• Facts are Facts, Noontide Press (Softcover), ISBN 0-317-53273-1. A pamphlet purporting to be the text of a 1954 letter from Freedman to David Goldstein, proponent of the idea that Christianity fulfilled Judaism. The text expounds the notion that most people now identified as Jews are descendants of Khazars, a Turkic people of Central Asia who converted to Judaism. Freedman does not refer to Jews, but to "so-called or 'self-styled Jews'".
  • Why Congress is Crooked or Crazy or Both, Founder, 1946, League for Peace with Justice in Palestine (New York, 1975)


  1. ^ House Committee on un-American activities, pg 17 Archived November 8, 2017, at the Wayback Machine, calling him "Benjamin Harrison Freedman ... of 960 Park Avenue"
  2. ^ Social Security Death Index: "born Oct 4 1890, died May 1984 Benjamin Freeman [sic] Garden City, NY"
  3. ^ Identity Politics in the Age of Genocide: The Holocaust and Historical representation, David B. MacDonald, page 56
  4. ^ Benjamin H.Freedman, "Six Million Jew Hoax," Common Sense (May 1, 1959)
  5. ^ "In the meantime, however, a vicious campaign against Mrs. Rosenberg's nomination had been launched by a group of professional anti-Semites. The leaders of the group were Benjamin H. Freedman, a retired New York businessman... and Gerald L. K. Smith, the notorious leader of the 'Christian Nationalist Crusade.'" Robert K. Griffith, The Politics of Fear, p. 136.
  6. ^ a b c Stuart Svonkin, Jews Against Prejudice, p. 120.
  7. ^ The New York Times, May 8, 1948: Anti-Zionist Tells of Dinner in Capital
  8. ^ The New York Times, May 9, 1948: Anti-Zionist Lists Policy 'Dictators'; Lehman, Baruch and Warburg Named as Among Those Who Influence U.S. on Palestine
  9. ^ The New York Times, May 5, 1948, p. 35 :"Mr Freedman who was born in the Jewish faith, but now practices Catholicism ..."
  10. ^ Bridges, Robert; Dashiell, Alfred; Logan, Harlan (1891). Scribner's Magazine. Charles Scribners Sons.
  11. ^ Nomination of Anna M. Rosenberg to be Assistant Secretary of Defense, Freedman's testimony starts on page 145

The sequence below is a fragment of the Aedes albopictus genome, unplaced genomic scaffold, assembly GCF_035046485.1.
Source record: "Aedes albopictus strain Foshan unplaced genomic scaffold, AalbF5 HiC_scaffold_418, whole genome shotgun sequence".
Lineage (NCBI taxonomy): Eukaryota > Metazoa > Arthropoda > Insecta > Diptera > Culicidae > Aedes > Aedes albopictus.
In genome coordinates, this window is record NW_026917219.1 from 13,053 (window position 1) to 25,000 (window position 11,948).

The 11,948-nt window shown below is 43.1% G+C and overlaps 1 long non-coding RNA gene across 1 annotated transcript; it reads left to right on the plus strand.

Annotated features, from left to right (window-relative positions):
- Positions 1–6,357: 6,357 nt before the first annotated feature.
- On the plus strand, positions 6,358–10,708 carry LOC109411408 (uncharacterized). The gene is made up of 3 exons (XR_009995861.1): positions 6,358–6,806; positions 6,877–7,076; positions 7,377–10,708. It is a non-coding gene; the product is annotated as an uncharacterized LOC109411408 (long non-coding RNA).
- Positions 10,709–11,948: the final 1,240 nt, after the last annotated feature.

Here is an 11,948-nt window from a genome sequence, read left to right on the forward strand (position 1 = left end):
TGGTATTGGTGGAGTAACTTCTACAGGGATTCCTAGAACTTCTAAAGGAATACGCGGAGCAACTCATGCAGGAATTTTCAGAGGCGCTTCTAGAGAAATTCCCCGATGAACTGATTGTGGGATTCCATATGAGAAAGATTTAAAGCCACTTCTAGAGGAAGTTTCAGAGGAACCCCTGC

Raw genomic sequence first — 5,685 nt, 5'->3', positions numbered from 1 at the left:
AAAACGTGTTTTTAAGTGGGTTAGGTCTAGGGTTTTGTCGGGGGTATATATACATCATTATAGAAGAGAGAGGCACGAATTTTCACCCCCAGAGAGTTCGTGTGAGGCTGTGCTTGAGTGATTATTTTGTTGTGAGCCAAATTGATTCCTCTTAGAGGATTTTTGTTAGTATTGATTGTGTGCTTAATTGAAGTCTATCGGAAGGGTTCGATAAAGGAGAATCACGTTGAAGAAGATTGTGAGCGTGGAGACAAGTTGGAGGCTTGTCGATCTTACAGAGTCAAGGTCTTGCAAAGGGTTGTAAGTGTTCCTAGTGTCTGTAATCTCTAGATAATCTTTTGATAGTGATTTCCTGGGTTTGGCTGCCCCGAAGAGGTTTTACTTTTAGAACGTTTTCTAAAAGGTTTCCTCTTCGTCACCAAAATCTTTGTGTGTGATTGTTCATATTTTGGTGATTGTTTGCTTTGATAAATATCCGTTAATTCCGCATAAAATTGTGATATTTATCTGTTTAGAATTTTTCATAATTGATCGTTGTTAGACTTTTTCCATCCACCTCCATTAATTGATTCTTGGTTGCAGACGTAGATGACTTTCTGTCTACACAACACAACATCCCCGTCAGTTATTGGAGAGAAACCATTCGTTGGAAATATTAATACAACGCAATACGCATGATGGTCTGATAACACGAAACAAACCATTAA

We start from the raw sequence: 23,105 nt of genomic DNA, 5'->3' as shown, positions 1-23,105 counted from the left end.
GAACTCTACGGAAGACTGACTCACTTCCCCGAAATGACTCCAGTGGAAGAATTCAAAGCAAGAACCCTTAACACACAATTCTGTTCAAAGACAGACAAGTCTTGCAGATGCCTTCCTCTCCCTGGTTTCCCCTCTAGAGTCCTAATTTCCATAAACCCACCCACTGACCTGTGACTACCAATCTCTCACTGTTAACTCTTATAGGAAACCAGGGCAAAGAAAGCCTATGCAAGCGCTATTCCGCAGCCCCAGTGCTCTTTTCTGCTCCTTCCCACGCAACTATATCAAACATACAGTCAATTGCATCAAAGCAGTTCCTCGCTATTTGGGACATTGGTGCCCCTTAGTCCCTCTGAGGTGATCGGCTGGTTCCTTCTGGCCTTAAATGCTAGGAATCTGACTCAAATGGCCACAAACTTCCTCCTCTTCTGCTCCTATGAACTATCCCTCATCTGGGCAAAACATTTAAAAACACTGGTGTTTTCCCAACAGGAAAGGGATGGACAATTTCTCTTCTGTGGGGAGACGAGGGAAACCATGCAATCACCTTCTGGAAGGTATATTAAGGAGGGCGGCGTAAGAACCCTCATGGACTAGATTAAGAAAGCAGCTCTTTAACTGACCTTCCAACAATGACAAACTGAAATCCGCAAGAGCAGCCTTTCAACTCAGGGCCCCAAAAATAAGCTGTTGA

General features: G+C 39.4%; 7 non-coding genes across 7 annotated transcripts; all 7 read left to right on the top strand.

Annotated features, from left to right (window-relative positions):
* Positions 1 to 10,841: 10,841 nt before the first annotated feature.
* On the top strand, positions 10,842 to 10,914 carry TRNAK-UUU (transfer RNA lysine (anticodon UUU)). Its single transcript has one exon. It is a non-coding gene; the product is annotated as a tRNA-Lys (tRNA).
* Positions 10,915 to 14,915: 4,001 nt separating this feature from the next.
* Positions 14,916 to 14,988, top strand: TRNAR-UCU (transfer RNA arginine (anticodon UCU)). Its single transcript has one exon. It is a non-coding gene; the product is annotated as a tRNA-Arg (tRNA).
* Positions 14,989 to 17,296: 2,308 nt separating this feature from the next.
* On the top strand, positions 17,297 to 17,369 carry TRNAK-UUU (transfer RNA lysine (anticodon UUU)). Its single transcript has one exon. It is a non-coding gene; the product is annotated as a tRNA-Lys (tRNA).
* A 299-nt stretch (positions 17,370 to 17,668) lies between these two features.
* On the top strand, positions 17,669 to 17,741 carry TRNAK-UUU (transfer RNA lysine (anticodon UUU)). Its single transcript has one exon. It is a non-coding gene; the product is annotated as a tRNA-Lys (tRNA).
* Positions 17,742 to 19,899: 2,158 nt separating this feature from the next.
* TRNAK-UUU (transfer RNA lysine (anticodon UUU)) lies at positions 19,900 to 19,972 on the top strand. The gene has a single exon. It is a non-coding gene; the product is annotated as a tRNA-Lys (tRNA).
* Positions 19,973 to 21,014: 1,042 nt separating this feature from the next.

12. ^ Cairo to Damascus by John Roy Carlson. Knopf 1951 (PDF 4.5M)
  13. ^ The New York Times, July 8, 1946
  14. ^ The New York Times, May 27, 1948, pg 23
  15. ^ Introduction Behind the Balfour Declaration: The hidden origins of today's Mideast crisis, ISBN 0-939484-29-3 OCLC: 20481166
  16. ^ Preliminary Report on Neo-fascist and Hate Groups pg 18 Archived November 8, 2017, at the Wayback Machine
  17. ^ Stephen E. Atkins (2009). Holocaust Denial as an International Movement. ABC-CLIO. pp. 154–. ISBN 978-0-313-34538-8.
  18. ^ Chip Berlet; Matthew Nemiroff Lyons (2000). Right-wing Populism in America: Too Close for Comfort. Guilford Press. pp. 172–. ISBN 978-1-57230-562-5.
  19. ^ Philip Jenkins (January 1997). Hoods and Shirts: The Extreme Right in Pennsylvania, 1925-1950. Univ of North Carolina Press. pp. 225–. ISBN 978-0-8078-2316-3.
  20. ^ Clive Webb (March 15, 2011). Fight Against Fear: Southern Jews and Black Civil Rights. University of Georgia Press. pp. 52–. ISBN 978-0-8203-4009-8.
  21. ^ The New York Times, April 1, 1955, p. 9
  22. ^ The New York Times, February 14, 1964
  23. ^ The New York Times, September 2, 1965
  24. ^ Social Security Death Index: "born Oct 4 1890, died May 1984 Benjamin Freeman [sic] Garden City, NY"
  25. ^ New York Passenger Lists[permanent dead link], online at : Arriving on the Queen of Bermuda, 24 Feb 1936, from Hamilton, Bermuda, Sheet 126 "Benjamin Freedman 46 born 1890 New York City, residence 2138 Edwin Ave, West Hill, NY". Next entry is "Rose Margaret Freedman 30 born 1905 New York City, residence 2138 Edwin Ave, West Hill, NY
  26. ^ Services, United States Congress Senate Committee on Armed (1950). Nomination of Anna M. Rosenberg to be Assistant Secretary of Defense: Hearing Before the Committee on Armed Services, United States Senate, Eighty-first Congress, Second Session, on the Nomination of Anna M. Rosenberg, of New York, to be Assistant Secretary of Defense, a Position to which She was Appointed During the Last Recess of the Senate. November 29, 1950. U.S. Government Printing Office.
  27. ^ "[[House Un-American Activities Committee]], pg 17" (PDF). Archived from the original (PDF) on November 8, 2017. Retrieved August 3, 2006.
  28. ^ Yearbook of the United Nations 1946/7[permanent dead link]